S.F. Joins Lawsuit
Jan 10, 2019
San Francisco joins lawsuit challenging State’s process for Bay-Delta Plan
From the San Francisco Public Utilities Commission:
In an effort to preserve options that will provide the best possible outcomes for the environment and the 2.7 million customers who rely on drinking water from the San Francisco Public Utilities Commission, the City and County of San Francisco today joined a lawsuit against the State’s implementation of the Bay-Delta Plan.
“San Francisco is leading a collaborative effort to protect the environment and plan for our future water supply, and we need the flexibility to continue this important work,” said SFPUC General Manager Harlan L. Kelly, Jr. “This legal action, while unfortunate, is needed to allow stakeholders to continue to work together on real solutions that will benefit both fish and people.”
Last month, the State Water Resources Control Board started the legal clock ticking by voting to approve an to the Bay-Delta Plan, which calls for large increases in water releases on the tributaries of the San Joaquin River above the Bay-Delta. The d plan is part of an effort to restore the ecology of the Bay-Delta system. That includes the Tuolumne River, which provides water via Hetch Hetchy Reservoir to Bay Area customers. The SFPUC has voiced concerns with the plan, as it would dramatically reduce the agency’s water supply, leaving it subject to significant rationing in droughts and potentially unprepared to deal with more extreme weather conditions brought on by climate change.
While the State Water Board approved the Bay-Delta Plan, it specifically acknowledged the progress of SFPUC and its partners for restoration and management plans for the Tuolumne River. The State Water Board has given the SFPUC and its partners until March to further develop these plans for the river. However, the legal window to contest the current version of the plan closes before March, necessitating today’s legal filing.
San Francisco prepared to start restoration efforts on Tuolumne River immediately
As part of a proposed voluntary agreement, the SFPUC and its partners have offered $76 million in funding for habitat restoration projects, such as creating more gravel areas for spawning beds and measures to reduce the effects of predation on young salmon. The SFPUC is currently evaluating which measures can be implemented immediately as a sign of good faith. Along with those measures, the SFPUC and its partners have proposed a schedule of functional water flows to produce positive environmental results for the Tuolumne River.
The SFPUC has consistently stated that these types of voluntary agreements are the best path forward for the Bay-Delta Plan, as the settlements strike the right balance between environmental stewardship and water reliability. By joining the lawsuit filed today by the San Joaquin Tributaries Authority, Turlock Irrigation District, Oakdale Irrigation District and South San Joaquin Irrigation District, the SFPUC can preserve all options moving forward to reach those voluntary agreements.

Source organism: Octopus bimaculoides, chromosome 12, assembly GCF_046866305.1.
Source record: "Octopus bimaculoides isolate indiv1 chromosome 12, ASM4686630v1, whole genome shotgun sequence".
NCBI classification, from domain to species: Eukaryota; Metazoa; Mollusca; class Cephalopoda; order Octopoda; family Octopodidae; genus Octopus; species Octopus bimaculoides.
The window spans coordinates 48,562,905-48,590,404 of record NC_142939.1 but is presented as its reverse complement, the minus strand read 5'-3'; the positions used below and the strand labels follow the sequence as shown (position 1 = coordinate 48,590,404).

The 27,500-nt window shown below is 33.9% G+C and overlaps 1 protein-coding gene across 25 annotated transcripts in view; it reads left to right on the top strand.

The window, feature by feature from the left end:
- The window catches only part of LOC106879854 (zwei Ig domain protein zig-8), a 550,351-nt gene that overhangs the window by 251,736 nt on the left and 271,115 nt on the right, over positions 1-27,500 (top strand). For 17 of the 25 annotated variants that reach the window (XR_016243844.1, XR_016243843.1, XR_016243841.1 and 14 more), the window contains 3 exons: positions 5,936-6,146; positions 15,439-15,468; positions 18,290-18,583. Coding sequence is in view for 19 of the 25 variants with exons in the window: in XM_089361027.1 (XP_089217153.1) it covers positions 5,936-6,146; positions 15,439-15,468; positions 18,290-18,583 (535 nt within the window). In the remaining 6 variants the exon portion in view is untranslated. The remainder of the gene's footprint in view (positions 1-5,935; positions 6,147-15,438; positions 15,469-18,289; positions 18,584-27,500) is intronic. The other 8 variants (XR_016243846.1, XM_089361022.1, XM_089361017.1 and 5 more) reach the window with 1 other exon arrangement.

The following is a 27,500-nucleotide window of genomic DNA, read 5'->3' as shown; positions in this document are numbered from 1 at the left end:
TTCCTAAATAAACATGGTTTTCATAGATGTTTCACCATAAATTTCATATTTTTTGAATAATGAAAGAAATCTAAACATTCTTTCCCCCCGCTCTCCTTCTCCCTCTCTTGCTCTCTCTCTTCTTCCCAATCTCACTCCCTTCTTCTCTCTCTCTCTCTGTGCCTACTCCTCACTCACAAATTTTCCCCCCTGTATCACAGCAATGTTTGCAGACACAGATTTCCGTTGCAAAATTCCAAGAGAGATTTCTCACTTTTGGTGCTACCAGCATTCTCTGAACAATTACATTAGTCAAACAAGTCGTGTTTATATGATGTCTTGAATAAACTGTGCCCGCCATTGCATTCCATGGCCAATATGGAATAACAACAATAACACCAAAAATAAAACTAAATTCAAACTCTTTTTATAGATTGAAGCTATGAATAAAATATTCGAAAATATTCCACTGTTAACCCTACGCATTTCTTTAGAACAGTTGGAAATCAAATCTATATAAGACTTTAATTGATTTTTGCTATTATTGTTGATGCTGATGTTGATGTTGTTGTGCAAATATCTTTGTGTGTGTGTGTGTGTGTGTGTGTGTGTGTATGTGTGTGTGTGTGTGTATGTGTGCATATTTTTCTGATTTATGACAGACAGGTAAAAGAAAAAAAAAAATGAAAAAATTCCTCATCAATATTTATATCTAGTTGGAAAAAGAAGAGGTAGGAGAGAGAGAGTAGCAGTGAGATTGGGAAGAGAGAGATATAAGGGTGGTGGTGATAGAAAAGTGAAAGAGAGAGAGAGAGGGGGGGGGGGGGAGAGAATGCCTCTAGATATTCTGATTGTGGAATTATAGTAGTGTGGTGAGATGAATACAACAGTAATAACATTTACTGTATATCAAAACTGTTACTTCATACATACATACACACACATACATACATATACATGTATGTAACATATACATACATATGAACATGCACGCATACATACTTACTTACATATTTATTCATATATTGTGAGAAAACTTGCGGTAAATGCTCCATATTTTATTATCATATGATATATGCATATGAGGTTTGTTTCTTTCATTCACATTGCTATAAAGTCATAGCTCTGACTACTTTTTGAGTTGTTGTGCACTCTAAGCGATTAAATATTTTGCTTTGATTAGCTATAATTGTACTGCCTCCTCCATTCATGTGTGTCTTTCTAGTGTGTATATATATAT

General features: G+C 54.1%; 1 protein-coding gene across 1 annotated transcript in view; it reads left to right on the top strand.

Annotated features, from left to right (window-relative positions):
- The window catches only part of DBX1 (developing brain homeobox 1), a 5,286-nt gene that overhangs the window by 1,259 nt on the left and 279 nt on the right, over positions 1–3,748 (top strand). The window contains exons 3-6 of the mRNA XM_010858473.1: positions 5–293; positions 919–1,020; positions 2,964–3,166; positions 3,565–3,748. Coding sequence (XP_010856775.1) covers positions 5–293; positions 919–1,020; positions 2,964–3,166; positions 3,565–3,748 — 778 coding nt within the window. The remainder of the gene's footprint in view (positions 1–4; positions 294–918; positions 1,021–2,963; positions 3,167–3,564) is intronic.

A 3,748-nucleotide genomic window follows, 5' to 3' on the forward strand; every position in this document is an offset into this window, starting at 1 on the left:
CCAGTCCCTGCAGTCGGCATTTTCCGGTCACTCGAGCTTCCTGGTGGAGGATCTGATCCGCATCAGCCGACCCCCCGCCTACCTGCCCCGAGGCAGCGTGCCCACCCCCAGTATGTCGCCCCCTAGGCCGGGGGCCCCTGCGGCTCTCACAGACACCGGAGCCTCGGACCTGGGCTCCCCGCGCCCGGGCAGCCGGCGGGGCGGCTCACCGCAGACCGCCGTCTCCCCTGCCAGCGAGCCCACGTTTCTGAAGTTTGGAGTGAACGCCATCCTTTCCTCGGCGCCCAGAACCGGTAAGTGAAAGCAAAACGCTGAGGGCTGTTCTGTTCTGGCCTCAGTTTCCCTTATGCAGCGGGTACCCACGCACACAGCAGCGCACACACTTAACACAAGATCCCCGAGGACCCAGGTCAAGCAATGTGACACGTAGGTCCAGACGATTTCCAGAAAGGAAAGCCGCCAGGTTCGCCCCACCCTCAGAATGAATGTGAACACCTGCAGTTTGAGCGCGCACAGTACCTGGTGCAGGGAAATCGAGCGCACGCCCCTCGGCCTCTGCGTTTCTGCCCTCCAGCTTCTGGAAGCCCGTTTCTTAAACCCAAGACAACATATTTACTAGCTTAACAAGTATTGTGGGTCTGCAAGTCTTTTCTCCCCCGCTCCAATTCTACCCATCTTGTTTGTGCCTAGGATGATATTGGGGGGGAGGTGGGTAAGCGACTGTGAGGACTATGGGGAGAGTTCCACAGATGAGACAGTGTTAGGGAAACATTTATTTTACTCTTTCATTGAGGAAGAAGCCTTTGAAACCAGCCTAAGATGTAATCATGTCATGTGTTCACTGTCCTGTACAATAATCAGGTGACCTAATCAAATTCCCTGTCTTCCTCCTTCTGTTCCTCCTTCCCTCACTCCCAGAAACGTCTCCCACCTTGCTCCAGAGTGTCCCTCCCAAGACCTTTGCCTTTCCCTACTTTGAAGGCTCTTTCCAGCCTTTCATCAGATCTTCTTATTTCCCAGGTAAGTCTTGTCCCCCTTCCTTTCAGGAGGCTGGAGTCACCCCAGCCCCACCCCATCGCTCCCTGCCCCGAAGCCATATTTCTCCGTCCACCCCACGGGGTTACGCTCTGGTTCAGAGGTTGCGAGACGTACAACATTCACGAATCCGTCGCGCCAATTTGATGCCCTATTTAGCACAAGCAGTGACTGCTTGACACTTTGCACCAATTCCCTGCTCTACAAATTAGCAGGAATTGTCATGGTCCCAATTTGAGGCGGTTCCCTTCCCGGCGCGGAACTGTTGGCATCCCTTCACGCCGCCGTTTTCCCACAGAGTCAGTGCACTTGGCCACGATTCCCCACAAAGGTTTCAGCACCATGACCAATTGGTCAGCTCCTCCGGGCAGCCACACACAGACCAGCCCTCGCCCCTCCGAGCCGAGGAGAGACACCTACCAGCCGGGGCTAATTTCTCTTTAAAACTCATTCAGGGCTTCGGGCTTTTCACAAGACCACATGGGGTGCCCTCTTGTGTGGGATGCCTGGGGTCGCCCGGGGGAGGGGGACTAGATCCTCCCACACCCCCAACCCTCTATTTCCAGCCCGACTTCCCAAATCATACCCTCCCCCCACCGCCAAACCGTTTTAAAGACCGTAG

“This is an unfortunate but necessary step to preserve the rights of the 2.7 million Bay Area customers who rely on the Hetch Hetchy water system,” City Attorney’s Office spokesman John Coté said. “The state water board started the legal clock ticking and forced us to make this move. San Francisco proposed a deal that struck the right balance, but unfortunately the plan the state approved on December 12 would result in severe water rationing in drought years. We’re still optimistic that a compromise can be reached out of court that both enhances the fish population and preserves an adequate drinking water supply for millions of Bay Area residents.”
The SFPUC is taking a measured and responsible approach regarding long-term water management. California recently experienced droughts that extended beyond three years and experts say climate change will continue to impact precipitation. The State now requires water agencies to plan for a minimum 5-year drought. With more than 2.7 million customers relying on the SFPUC for clean, safe drinking water, the agency takes a conservative approach with an 8.5-year drought scenario plan, a necessary precaution in this time of climate change uncertainty.
About the San Francisco Public Utilities Commission
The San Francisco Public Utilities Commission (SFPUC) is a department of the City and County of San Francisco. It delivers drinking water to 2.7 million people in the San Francisco Bay Area, collects and treats wastewater for the City and County of San Francisco, and generates clean power for municipal buildings, residents, and businesses. The SFPUC’s mission is to provide customers with high quality, efficient and reliable water, power, and sewer services in a manner that values environmental and community interests and sustains the resources entrusted to our care. Learn more at www.sfwater.org.
From the Sacramento Bee:
“The liberal city of San Francisco and conservative farmers in the San Joaquin Valley don’t have much in common politically. But they do agree on one thing: California regulators are going to take too much of their water and give it to endangered fish.
On Thursday, San Francisco joined a cadre of irrigation districts that pull water from the tributaries that flow into the Lower San Joaquin River in filing a lawsuit against a plan by the State Water Resources Control Board to take billions of gallons of their water. … ”